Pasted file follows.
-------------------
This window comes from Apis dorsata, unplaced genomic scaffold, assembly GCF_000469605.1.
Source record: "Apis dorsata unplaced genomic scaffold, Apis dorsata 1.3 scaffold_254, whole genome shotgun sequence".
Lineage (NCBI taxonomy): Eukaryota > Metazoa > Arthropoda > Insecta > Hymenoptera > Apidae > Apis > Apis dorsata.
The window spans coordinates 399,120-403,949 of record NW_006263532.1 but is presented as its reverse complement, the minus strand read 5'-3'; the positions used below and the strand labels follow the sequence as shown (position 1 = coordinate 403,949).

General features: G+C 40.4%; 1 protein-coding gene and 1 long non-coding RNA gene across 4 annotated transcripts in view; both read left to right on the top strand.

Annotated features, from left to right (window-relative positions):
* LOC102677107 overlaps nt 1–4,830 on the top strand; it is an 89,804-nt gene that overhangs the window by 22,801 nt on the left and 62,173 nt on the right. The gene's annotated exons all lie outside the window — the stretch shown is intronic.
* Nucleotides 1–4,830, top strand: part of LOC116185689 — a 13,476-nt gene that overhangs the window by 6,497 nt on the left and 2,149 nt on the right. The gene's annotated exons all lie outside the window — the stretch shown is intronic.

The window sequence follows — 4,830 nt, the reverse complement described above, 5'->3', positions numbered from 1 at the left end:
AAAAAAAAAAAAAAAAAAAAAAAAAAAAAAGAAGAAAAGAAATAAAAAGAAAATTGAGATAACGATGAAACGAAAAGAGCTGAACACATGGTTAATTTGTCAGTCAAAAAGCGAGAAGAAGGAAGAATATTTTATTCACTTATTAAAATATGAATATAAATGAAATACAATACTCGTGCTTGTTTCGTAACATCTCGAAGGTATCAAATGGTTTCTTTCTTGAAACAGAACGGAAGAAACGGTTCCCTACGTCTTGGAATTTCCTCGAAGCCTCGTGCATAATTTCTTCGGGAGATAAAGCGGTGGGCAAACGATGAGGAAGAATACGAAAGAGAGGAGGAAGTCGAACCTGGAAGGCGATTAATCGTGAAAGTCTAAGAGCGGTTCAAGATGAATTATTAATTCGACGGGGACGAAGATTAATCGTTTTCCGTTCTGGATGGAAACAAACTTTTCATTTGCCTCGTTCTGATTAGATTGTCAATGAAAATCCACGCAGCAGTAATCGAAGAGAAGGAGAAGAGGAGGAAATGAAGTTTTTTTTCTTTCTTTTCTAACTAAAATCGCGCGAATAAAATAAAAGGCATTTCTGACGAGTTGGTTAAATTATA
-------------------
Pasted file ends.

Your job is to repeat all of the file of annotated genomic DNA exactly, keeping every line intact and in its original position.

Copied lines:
This window comes from Apis dorsata, unplaced genomic scaffold, assembly GCF_000469605.1.
Source record: "Apis dorsata unplaced genomic scaffold, Apis dorsata 1.3 scaffold_254, whole genome shotgun sequence".
Lineage (NCBI taxonomy): Eukaryota > Metazoa > Arthropoda > Insecta > Hymenoptera > Apidae > Apis > Apis dorsata.
The window spans coordinates 399,120-403,949 of record NW_006263532.1 but is presented as its reverse complement, the minus strand read 5'-3'; the positions used below and the strand labels follow the sequence as shown (position 1 = coordinate 403,949).

General features: G+C 40.4%; 1 protein-coding gene and 1 long non-coding RNA gene across 4 annotated transcripts in view; both read left to right on the top strand.

Annotated features, from left to right (window-relative positions):
* LOC102677107 overlaps nt 1–4,830 on the top strand; it is an 89,804-nt gene that overhangs the window by 22,801 nt on the left and 62,173 nt on the right. The gene's annotated exons all lie outside the window — the stretch shown is intronic.
* Nucleotides 1–4,830, top strand: part of LOC116185689 — a 13,476-nt gene that overhangs the window by 6,497 nt on the left and 2,149 nt on the right. The gene's annotated exons all lie outside the window — the stretch shown is intronic.

The window sequence follows — 4,830 nt, the reverse complement described above, 5'->3', positions numbered from 1 at the left end:
AAAAAAAAAAAAAAAAAAAAAAAAAAAAAAGAAGAAAAGAAATAAAAAGAAAATTGAGATAACGATGAAACGAAAAGAGCTGAACACATGGTTAATTTGTCAGTCAAAAAGCGAGAAGAAGGAAGAATATTTTATTCACTTATTAAAATATGAATATAAATGAAATACAATACTCGTGCTTGTTTCGTAACATCTCGAAGGTATCAAATGGTTTCTTTCTTGAAACAGAACGGAAGAAACGGTTCCCTACGTCTTGGAATTTCCTCGAAGCCTCGTGCATAATTTCTTCGGGAGATAAAGCGGTGGGCAAACGATGAGGAAGAATACGAAAGAGAGGAGGAAGTCGAACCTGGAAGGCGATTAATCGTGAAAGTCTAAGAGCGGTTCAAGATGAATTATTAATTCGACGGGGACGAAGATTAATCGTTTTCCGTTCTGGATGGAAACAAACTTTTCATTTGCCTCGTTCTGATTAGATTGTCAATGAAAATCCACGCAGCAGTAATCGAAGAGAAGGAGAAGAGGAGGAAATGAAGTTTTTTTTCTTTCTTTTCTAACTAAAATCGCGCGAATAAAATAAAAGGCATTTCTGACGAGTTGGTTAAATTATA